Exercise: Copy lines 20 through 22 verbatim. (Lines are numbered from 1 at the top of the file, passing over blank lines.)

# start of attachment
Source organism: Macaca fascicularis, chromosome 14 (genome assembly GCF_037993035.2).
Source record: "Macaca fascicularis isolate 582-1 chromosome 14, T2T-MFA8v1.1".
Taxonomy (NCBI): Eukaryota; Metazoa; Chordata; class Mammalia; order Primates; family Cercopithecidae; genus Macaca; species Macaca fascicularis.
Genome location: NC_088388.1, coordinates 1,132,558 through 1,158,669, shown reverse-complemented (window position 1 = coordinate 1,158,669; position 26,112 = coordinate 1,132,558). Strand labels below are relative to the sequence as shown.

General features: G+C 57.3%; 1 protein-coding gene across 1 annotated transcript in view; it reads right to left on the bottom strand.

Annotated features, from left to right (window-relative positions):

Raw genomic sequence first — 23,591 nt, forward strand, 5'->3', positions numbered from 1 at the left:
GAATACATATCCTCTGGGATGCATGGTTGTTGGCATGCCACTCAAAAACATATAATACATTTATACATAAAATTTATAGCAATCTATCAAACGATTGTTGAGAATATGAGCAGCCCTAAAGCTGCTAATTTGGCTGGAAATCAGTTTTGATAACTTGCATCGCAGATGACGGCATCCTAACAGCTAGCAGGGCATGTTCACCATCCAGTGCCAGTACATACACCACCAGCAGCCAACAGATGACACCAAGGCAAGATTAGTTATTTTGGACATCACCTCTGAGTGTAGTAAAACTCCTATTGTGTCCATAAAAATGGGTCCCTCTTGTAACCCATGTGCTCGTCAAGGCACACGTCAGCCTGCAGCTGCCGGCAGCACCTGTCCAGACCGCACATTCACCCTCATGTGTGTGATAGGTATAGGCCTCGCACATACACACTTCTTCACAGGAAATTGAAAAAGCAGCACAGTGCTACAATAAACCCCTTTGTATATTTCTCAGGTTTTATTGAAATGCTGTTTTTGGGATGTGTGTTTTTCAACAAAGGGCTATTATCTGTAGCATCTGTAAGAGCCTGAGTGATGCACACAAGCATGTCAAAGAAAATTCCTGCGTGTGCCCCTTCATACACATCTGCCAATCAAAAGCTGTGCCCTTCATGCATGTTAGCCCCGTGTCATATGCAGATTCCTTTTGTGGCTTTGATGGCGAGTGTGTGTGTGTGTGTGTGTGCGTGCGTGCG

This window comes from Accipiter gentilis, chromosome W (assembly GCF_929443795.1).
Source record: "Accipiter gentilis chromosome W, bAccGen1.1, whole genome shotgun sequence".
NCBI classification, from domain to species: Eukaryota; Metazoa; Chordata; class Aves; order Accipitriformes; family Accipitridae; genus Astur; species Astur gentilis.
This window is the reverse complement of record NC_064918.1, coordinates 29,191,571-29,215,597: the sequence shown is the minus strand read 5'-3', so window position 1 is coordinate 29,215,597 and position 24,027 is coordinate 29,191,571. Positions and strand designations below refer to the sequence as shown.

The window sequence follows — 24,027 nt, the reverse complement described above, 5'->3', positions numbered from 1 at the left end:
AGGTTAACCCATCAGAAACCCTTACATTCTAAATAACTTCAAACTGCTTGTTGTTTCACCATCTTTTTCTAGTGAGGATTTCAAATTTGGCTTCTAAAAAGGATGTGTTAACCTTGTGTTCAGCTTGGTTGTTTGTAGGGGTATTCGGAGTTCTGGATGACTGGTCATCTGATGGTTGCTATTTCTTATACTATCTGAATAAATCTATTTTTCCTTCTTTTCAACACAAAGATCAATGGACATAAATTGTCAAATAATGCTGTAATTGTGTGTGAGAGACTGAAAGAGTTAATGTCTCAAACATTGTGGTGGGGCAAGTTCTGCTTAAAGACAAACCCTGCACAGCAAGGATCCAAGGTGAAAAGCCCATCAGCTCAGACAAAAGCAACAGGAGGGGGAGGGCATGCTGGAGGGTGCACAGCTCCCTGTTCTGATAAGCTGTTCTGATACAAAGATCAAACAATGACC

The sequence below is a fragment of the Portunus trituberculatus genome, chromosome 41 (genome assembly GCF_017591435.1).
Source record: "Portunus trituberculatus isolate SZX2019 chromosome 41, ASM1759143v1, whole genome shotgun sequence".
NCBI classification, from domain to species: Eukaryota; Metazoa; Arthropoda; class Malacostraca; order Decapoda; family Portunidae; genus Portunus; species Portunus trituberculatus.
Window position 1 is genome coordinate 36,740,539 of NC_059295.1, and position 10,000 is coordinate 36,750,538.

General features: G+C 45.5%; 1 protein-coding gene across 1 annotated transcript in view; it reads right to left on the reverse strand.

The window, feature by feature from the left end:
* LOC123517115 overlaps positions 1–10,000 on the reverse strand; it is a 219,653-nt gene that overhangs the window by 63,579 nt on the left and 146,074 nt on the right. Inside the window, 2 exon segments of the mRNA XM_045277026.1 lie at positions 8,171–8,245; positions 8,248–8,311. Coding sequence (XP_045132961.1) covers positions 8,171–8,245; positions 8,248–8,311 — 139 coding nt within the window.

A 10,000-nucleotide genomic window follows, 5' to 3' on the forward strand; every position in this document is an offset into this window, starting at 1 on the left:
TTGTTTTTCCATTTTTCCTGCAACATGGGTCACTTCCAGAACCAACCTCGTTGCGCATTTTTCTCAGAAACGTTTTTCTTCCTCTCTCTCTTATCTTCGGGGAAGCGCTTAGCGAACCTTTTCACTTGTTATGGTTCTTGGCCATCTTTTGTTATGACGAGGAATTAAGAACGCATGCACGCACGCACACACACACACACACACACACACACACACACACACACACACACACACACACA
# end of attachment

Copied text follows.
The window, feature by feature from the left end:
* LOC123517115 overlaps positions 1–10,000 on the reverse strand; it is a 219,653-nt gene that overhangs the window by 63,579 nt on the left and 146,074 nt on the right. Inside the window, 2 exon segments of the mRNA XM_045277026.1 lie at positions 8,171–8,245; positions 8,248–8,311. Coding sequence (XP_045132961.1) covers positions 8,171–8,245; positions 8,248–8,311 — 139 coding nt within the window.

A 10,000-nucleotide genomic window follows, 5' to 3' on the forward strand; every position in this document is an offset into this window, starting at 1 on the left: